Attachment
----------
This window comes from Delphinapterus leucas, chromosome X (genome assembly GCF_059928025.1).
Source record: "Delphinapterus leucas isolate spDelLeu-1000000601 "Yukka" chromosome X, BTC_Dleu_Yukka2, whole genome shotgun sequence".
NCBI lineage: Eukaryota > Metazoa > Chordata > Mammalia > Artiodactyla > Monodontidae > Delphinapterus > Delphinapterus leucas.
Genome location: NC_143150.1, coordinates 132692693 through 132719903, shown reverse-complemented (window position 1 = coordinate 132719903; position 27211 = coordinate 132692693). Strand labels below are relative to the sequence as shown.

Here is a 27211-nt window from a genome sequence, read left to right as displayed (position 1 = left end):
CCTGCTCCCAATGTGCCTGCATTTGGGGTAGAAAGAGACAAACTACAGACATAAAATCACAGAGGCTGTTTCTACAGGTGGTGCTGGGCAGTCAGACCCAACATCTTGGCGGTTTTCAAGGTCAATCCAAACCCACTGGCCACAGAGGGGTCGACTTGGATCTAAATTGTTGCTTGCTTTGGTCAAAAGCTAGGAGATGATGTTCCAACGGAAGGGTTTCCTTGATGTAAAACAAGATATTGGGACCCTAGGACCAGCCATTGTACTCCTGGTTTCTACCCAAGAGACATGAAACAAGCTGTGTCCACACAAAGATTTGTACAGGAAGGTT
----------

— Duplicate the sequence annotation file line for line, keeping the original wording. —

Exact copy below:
This window comes from Delphinapterus leucas, chromosome X (genome assembly GCF_059928025.1).
Source record: "Delphinapterus leucas isolate spDelLeu-1000000601 "Yukka" chromosome X, BTC_Dleu_Yukka2, whole genome shotgun sequence".
NCBI lineage: Eukaryota > Metazoa > Chordata > Mammalia > Artiodactyla > Monodontidae > Delphinapterus > Delphinapterus leucas.
Genome location: NC_143150.1, coordinates 132692693 through 132719903, shown reverse-complemented (window position 1 = coordinate 132719903; position 27211 = coordinate 132692693). Strand labels below are relative to the sequence as shown.

Here is a 27211-nt window from a genome sequence, read left to right as displayed (position 1 = left end):
CCTGCTCCCAATGTGCCTGCATTTGGGGTAGAAAGAGACAAACTACAGACATAAAATCACAGAGGCTGTTTCTACAGGTGGTGCTGGGCAGTCAGACCCAACATCTTGGCGGTTTTCAAGGTCAATCCAAACCCACTGGCCACAGAGGGGTCGACTTGGATCTAAATTGTTGCTTGCTTTGGTCAAAAGCTAGGAGATGATGTTCCAACGGAAGGGTTTCCTTGATGTAAAACAAGATATTGGGACCCTAGGACCAGCCATTGTACTCCTGGTTTCTACCCAAGAGACATGAAACAAGCTGTGTCCACACAAAGATTTGTACAGGAAGGTT